What to do with All That Poetry
Once you have started writing, the question arises: What can I do with all this poetry?
Here are some of the things that I have done with my poetry.
1. a poetry blog
2. publication in literary journals
3. archived in poetry binders
4. self-published in books
5. combined poetry with other art forms
Creating A Poetry Blog
There is literally a ton of info on the web, about creating a poetry blog. I used Google's Blogger (www.blogger.com ... Create a unique and beautiful blog. It's easy.) It walked me through the process and couldn't be more user friendly ... And it allowed me to customize my blog. Bear in mind –when you are setting up your blog – that you can change just about everything (the font, the colour, pictures, etc.) but the one thing that is trickier to change is the set-up. If you want your poems to appear with a space in between, then pick a template with a space in between. If you want your blog to have columns on both sides of the main page (in which you can add additional content) then that is the template to go with. Some of these features can be altered, but that is much more complicated once lines of poetry have been entered (without affecting their line breaks and spacing). If you want to illustrate the poems on your blog – and are not into photography – there are many websites that offer memberships and even free photos. (Watch out for copyrights.)
Once you have set up a poetry blog, you can begin sharing your work with other poets, on line, through poetry forums. There are many of them and I have only tried a couple. I would suggest that you goggle 'Poetry Forums' and begin checking them out to see what works best for you. My experience has been that these are very poet-friendly sites ... with a community feel.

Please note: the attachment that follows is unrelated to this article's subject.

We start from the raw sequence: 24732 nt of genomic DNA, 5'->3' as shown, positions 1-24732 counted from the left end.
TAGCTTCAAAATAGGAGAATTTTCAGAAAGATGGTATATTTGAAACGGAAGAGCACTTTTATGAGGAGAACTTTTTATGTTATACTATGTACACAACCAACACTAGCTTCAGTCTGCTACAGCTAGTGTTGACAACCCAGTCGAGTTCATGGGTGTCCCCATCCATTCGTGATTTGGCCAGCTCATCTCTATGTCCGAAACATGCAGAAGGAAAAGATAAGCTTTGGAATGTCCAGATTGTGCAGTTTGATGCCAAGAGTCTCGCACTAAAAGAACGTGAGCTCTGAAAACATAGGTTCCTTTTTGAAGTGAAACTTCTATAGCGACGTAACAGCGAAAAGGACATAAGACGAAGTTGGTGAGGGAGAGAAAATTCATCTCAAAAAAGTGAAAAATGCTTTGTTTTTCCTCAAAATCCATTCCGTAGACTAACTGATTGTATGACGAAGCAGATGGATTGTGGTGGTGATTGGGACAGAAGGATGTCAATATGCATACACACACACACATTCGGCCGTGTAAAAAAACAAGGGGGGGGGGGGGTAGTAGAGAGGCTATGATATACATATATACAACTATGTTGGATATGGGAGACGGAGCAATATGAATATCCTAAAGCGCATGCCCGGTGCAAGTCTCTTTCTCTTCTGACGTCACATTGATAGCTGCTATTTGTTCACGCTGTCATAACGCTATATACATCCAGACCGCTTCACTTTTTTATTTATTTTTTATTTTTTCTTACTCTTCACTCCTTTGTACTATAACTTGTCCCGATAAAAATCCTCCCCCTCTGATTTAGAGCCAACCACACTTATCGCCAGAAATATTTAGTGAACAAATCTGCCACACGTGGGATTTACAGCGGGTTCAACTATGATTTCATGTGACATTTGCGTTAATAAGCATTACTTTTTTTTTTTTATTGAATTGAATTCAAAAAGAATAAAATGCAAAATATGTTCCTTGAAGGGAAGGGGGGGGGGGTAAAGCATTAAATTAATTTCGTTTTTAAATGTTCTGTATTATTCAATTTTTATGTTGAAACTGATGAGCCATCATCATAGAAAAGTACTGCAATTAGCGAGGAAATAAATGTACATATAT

Publishing in Literary Journals
Getting published by poetry publishers is very, very hard ... regardless of whether or not you are submitting to an on-line poetry journal or a hard copy journal. I recently heard back from a publisher that had asked for submissions of one poem-per-poet. I was rejected, of course, but I took solace in the fact that so were the 5,538 'other' poets.
An organized approach can help. I once believed that volume-volume-volume was a good strategy, but (at least in my case) I have not found that to be very effective. That said, it really does make a difference if you put in the time, and read the kind of poetry that a potential publisher publishes. If it doesn't sound like a fit to your work, it won't be published.
I have found themed anthologies, or journals with a themed prompt, offer a much better chance of success. Also, new publishers (who do not have 20 years of email subscribers) are less overwhelmed with submissions. Poetry societies that are supported by membership fees usually guarantee inclusion of at least one piece (though they ask for several to choose from).
Smaller pieces, such as Japanese and other, often niche, small-form poems, have several publication vehicles and include more pieces (therefore, much more publishing opportunity) in their hard copy and e-zine offerings. I have noted some of these publications in my article on 'Information and Links for Writing Short Poems'. Occasionally a poetry forum will put together an anthology from poems that have appeared on their site.
Archiving Your Poetry